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Skin Pharmacol. 1997;10(2):97-104.

Oxyhemoglobin is a quantifiable measure of experimentally induced chronic tretinoin inflammation and accommodation in photodamaged skin.

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1
Dermatolgy Clinical Investigations Unit, Massachusetts General Hospital, Boston 02114, USA.

Abstract

Chronic exposure to a weak irritant leads to inflammatory changes which may be followed by pigmentary changes and accommodation. The inflammatory responses to acute exposure to an irritant have been extensively studied. This study investigated quantitatively the inflammatory reactions produced in photodamaged skin with chronic application of a weak chemical irritant (tretinoin cream 0.025%) over a period of 9 months (36 weeks). Forty-eight subjects with moderately to severely photodamaged skin were enrolled in a 36-week, double-blind placebo-controlled study. Tretinoin cream was applied nightly on the distal two thirds of one dorsal forearm and placebo on the other. The proximal third of each dorsal forearm received no treatment and served as control. Clinical assessments and diffuse reflectance measurements were made at 7 time points during treatment. Apparent concentrations of oxyhemoglobin (HbO2), deoxyhemoglobin (Hb) and melanin were estimated by analysis of the diffuse reflectance spectra. No changes were observed in the apparent HbO2 or the Hb concentration of the placebo-treated or control sites, thus establishing a reliable baseline. The apparent HbO2 concentration of the tretinoin-treated sites increased significantly from baseline to a maximum at 12-18 weeks of treatment, then returned to baseline with continued applications. The changes in HbO2 concentration agreed closely with clinical assessments of erythema. The apparent melanin concentration, corresponding to diffuse hyperpigmentation, showed a large seasonal decrease in both the control and the treated sites, with an additional decrease in the treated sites between 12 and 18 weeks. Erythema appeared after repeated applications and eventually resolved under continuous treatment. The maximum decrease in hyperpigmentation occurred simultaneously with the maximum increase in erythema.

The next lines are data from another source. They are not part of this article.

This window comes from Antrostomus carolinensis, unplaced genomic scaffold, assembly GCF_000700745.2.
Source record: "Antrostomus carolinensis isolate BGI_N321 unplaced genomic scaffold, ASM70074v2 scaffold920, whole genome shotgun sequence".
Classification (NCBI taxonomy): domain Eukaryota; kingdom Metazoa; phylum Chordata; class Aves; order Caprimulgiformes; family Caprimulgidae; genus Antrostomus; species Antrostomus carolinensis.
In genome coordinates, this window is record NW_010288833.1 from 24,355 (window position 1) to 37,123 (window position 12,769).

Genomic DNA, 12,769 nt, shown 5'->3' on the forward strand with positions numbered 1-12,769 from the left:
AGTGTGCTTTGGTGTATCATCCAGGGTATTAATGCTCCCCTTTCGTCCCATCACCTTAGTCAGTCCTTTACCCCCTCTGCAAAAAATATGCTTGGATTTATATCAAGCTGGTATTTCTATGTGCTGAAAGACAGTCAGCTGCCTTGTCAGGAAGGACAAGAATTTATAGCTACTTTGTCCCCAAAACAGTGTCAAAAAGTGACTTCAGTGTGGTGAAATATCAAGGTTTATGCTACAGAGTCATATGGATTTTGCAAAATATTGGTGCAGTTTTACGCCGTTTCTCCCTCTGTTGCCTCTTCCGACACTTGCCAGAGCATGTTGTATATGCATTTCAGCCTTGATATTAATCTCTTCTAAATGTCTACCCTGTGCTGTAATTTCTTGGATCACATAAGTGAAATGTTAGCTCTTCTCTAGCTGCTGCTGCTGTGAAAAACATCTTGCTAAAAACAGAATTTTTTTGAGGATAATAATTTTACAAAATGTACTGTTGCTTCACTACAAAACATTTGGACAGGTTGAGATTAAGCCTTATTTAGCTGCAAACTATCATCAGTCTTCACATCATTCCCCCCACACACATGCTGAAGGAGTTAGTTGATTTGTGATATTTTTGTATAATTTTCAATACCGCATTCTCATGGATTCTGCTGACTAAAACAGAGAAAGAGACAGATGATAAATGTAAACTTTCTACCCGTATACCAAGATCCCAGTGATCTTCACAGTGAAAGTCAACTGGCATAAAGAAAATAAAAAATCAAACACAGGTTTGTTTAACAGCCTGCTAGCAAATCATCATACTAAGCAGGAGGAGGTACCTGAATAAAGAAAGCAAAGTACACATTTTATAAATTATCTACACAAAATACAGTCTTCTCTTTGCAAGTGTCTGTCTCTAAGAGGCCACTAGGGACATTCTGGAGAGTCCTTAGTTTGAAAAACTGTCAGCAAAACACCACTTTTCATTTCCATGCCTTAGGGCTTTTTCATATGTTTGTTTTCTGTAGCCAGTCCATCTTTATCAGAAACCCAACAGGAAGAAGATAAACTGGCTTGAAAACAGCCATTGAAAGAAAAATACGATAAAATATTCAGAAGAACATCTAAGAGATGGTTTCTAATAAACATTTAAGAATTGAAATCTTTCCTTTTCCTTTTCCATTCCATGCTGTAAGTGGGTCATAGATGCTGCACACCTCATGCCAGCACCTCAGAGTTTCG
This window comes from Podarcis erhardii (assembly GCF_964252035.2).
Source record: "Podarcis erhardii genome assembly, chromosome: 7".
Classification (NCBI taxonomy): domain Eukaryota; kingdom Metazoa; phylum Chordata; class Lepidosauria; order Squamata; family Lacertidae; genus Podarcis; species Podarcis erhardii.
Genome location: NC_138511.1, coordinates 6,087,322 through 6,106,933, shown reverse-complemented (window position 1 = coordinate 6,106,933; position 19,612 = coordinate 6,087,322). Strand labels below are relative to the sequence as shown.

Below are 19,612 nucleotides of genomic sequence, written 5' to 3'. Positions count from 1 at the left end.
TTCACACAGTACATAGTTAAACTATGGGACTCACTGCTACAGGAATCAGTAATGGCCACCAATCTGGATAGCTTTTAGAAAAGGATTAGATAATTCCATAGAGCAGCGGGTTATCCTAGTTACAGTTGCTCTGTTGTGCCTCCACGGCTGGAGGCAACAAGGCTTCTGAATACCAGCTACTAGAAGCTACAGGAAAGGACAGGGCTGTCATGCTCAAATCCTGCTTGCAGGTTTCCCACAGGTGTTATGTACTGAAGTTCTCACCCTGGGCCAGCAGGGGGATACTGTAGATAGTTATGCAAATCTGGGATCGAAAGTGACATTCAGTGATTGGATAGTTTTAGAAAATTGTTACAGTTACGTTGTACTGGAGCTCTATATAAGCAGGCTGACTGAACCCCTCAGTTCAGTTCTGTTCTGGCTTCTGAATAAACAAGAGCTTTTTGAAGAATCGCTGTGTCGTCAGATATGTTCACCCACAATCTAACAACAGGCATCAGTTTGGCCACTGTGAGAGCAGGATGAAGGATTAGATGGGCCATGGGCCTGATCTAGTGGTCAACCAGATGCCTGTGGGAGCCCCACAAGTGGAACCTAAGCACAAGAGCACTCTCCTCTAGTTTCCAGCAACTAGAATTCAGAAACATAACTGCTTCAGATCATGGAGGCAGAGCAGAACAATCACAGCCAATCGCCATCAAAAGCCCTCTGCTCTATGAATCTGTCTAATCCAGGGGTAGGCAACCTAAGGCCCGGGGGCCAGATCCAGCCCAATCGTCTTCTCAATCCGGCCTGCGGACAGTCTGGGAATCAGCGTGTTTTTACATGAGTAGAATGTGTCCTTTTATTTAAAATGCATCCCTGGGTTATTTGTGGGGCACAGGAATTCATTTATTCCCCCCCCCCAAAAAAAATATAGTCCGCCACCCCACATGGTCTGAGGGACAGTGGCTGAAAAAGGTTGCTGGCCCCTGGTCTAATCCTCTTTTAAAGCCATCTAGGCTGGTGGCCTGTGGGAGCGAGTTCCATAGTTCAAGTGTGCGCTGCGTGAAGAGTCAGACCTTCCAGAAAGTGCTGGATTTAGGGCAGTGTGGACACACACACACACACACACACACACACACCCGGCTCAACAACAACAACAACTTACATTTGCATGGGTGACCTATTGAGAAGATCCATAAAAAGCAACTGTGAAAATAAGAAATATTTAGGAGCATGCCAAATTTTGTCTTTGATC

PMID:
9257379
[Indexed for MEDLINE]
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